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The SEO’s guide to Google Search Console

The SEO’s guide to Google Search Console

Google Search Console (GSC) is a free gift from Google to SEO professionals that tells you how your website is performing. 

With data-packed amenities, SEOs can scavenge through GSC to locate stashes of hidden nuggets like clicks and impressions from search queries, Core Web Vitals and whatever other surprises lay within your website. 

Custom regex filters take you around your million-page website. 

And while all SEO professionals hope to avoid any catastrophic SEO-related events with Google’s AI Overviews, all we can really do is be prepared. 

For starters, keep reading this guide below to Google Search Console.  It’s engineered to withstand zombie pages, panda claws and even penguin attacks, so it’s exactly what you need when the SEO industry gets dicey. 

What does Google Search Console do? And how does it help SEO?

Google Search Console is a free website analytics tool Google provides. Google Search Console tracks your website’s performance in search results on Google. 

As an SEO director, I use Google Search Console daily. I check website performance for content updates and troubleshoot any technical changes. It helps me make informed business decisions about where to dedicate my team.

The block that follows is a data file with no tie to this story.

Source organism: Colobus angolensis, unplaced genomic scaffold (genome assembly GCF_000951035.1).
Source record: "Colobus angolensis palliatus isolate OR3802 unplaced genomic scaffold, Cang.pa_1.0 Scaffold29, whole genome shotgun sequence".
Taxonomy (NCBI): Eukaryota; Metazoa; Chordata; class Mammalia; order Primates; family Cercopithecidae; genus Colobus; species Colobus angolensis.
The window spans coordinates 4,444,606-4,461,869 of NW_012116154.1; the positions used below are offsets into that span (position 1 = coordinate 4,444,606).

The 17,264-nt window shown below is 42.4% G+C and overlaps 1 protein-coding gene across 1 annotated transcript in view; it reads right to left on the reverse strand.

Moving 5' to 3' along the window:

How do I set up Google Search Console?

Getting set up on Google Search Console is quick and easy but may require technical support. 

First, you need to have a Google account. 

Next, go to Google Search Console:

If you don’t see any profiles listed, you’ll need to choose a domain or prefix URL and verify your website ownership. 

How do you choose between domain vs. prefix URL? Let me walk you through the differences. 

Domain property paints the full picture of your website

A domain property includes all subdomains but no protocols (HTTP:// or HTTPS://) and no path strings (/sub/folder/). 

A domain property provides a holistic view of how your website is performing Google search results. 

I recommend setting up domain properties first. 

To set up a domain property in Google Search Console, remove the HTTPS and trailing slashes. 

GSC website domain

After you hit continue, you can verify your ownership via DNS record through TXT files. 

I recommend going this route as it is the easiest. 

You’ll need to log into your hosting provider to submit the TXT file. 

Another option is to verify through the CNAME. If you have technical support, this could be an easy alternative. 

URL prefix property allows you to dissect sections of a site 

A URL prefix property includes the HTTPS or HTTP protocol and path string. This means that if you want to really dive into a section of your website like /blog/ subfolder or a subdomain, you can do this. 

After I set up my domain property, I set up individual URL prefix properties for each subdomain, HTTP versions and /blog/ subfolders.